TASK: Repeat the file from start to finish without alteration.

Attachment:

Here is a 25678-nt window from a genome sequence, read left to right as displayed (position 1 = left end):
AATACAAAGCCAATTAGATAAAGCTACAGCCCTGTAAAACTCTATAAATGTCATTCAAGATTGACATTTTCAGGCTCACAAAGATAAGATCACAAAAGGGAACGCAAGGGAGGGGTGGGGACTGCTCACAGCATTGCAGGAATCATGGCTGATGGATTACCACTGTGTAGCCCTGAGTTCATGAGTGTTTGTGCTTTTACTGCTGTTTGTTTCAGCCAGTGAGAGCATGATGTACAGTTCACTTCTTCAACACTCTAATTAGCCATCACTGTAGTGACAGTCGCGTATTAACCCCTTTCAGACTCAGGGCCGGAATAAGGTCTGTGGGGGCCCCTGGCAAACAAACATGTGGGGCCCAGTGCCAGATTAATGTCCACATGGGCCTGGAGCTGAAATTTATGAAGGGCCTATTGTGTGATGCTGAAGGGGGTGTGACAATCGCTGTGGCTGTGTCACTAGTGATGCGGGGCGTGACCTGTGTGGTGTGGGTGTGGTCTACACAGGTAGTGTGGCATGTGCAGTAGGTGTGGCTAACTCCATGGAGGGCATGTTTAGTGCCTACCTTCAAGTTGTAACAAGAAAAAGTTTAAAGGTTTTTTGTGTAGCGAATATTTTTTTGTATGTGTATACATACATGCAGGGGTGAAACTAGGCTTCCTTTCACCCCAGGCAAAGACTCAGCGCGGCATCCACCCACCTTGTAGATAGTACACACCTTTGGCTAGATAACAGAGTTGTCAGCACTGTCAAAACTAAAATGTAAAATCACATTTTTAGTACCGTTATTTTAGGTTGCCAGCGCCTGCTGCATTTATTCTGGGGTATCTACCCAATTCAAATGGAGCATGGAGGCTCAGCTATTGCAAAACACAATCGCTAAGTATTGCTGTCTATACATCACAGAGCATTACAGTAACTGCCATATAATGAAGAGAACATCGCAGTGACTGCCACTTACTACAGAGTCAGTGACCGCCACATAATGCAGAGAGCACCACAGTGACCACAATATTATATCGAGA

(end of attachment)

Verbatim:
Here is a 25678-nt window from a genome sequence, read left to right as displayed (position 1 = left end):
AATACAAAGCCAATTAGATAAAGCTACAGCCCTGTAAAACTCTATAAATGTCATTCAAGATTGACATTTTCAGGCTCACAAAGATAAGATCACAAAAGGGAACGCAAGGGAGGGGTGGGGACTGCTCACAGCATTGCAGGAATCATGGCTGATGGATTACCACTGTGTAGCCCTGAGTTCATGAGTGTTTGTGCTTTTACTGCTGTTTGTTTCAGCCAGTGAGAGCATGATGTACAGTTCACTTCTTCAACACTCTAATTAGCCATCACTGTAGTGACAGTCGCGTATTAACCCCTTTCAGACTCAGGGCCGGAATAAGGTCTGTGGGGGCCCCTGGCAAACAAACATGTGGGGCCCAGTGCCAGATTAATGTCCACATGGGCCTGGAGCTGAAATTTATGAAGGGCCTATTGTGTGATGCTGAAGGGGGTGTGACAATCGCTGTGGCTGTGTCACTAGTGATGCGGGGCGTGACCTGTGTGGTGTGGGTGTGGTCTACACAGGTAGTGTGGCATGTGCAGTAGGTGTGGCTAACTCCATGGAGGGCATGTTTAGTGCCTACCTTCAAGTTGTAACAAGAAAAAGTTTAAAGGTTTTTTGTGTAGCGAATATTTTTTTGTATGTGTATACATACATGCAGGGGTGAAACTAGGCTTCCTTTCACCCCAGGCAAAGACTCAGCGCGGCATCCACCCACCTTGTAGATAGTACACACCTTTGGCTAGATAACAGAGTTGTCAGCACTGTCAAAACTAAAATGTAAAATCACATTTTTAGTACCGTTATTTTAGGTTGCCAGCGCCTGCTGCATTTATTCTGGGGTATCTACCCAATTCAAATGGAGCATGGAGGCTCAGCTATTGCAAAACACAATCGCTAAGTATTGCTGTCTATACATCACAGAGCATTACAGTAACTGCCATATAATGAAGAGAACATCGCAGTGACTGCCACTTACTACAGAGTCAGTGACCGCCACATAATGCAGAGAGCACCACAGTGACCACAATATTATATCGAGA